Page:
In treating SAD, St. John’s Wort’s reaction to light is a benefit, but if you’re prone to light sensitivity, stay away. If you are diagnosed with ADHD, bipolar disorder, chronic depression, schizophrenia, or Alzheimer’s disease, the herb may exacerbate symptoms and potentially lead to hallucinations or psychosis.

If you are already taking prescription medication, do not supplement with St. John’s Wort. Not only has the herb been proven to make your current medication less effective, but the mixture of medications could result in serotonin syndrome. Serotonin syndrome can present in confusion, fever, irritability, dilated pupils or muscle spasms. It can also mess with heart, HIV, and cancer medications.

So, this is some serious stuff from a serious medicine. For the most part SJW’s negative interactions are exactly that: interactions. It doesn’t always play nice with preexisting conditions and doesn’t get along with other medications. But when used as part of a specified healthcare plan, it does the job as effectively, if not better, than the man-made chemical alternative.

In light of its relationship with other drugs and effect on the individual, consult your doctor if you experience any of the above, or to just make sure you’re getting all the benefits of St. John’s Wort.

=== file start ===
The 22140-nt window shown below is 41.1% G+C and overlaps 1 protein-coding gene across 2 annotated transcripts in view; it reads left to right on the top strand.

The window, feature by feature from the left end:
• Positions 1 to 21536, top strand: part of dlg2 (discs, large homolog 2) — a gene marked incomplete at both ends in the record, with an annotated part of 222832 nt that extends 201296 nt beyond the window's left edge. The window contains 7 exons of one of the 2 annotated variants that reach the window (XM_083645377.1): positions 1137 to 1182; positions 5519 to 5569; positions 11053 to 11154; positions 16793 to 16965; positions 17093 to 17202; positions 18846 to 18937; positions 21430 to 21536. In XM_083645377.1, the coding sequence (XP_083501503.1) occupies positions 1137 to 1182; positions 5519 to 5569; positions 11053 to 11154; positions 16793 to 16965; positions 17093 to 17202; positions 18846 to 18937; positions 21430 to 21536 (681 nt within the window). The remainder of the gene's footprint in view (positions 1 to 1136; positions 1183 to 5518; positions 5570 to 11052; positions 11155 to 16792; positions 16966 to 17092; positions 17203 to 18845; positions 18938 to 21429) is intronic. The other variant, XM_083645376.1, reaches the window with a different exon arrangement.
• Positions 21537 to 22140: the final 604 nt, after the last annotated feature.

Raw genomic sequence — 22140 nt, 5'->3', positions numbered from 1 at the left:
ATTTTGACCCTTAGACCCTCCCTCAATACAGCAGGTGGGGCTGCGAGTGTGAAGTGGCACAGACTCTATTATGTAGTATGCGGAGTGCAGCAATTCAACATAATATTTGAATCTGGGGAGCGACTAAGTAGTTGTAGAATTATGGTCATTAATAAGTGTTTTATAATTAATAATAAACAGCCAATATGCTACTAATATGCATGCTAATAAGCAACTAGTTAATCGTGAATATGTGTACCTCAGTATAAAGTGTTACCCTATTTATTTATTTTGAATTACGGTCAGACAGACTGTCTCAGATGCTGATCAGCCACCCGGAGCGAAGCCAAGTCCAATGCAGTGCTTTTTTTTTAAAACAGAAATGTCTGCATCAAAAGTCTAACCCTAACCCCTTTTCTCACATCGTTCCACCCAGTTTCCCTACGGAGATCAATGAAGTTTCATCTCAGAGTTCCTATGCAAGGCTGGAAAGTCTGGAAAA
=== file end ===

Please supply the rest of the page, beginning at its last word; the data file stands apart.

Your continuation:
St. John’s Wort Oil Explained

Bottle of st johns wort oil next to flower.

St. John’s Wort Essential Oil

There are many ways to reap the benefits of St. John’s Wort: tea, pill form, and oil. St. John’s Wort Oil is for external use and treats several external ailments, as well as internal. Native Americans have used St. John’s Wort as a natural antiseptic because of its astringent and anti-inflammatory properties. St. John’s Wort treats minor wounds, eczema, and even hemorrhoids.

When the oil is applied to a wound, the combination of flavonoids and tannins also act as a rejuvenation agent and encourage quick healing. The antibacterial properties then ward off infection. It’s no wonder it’s been used for centuries by ancient armies and civilizations.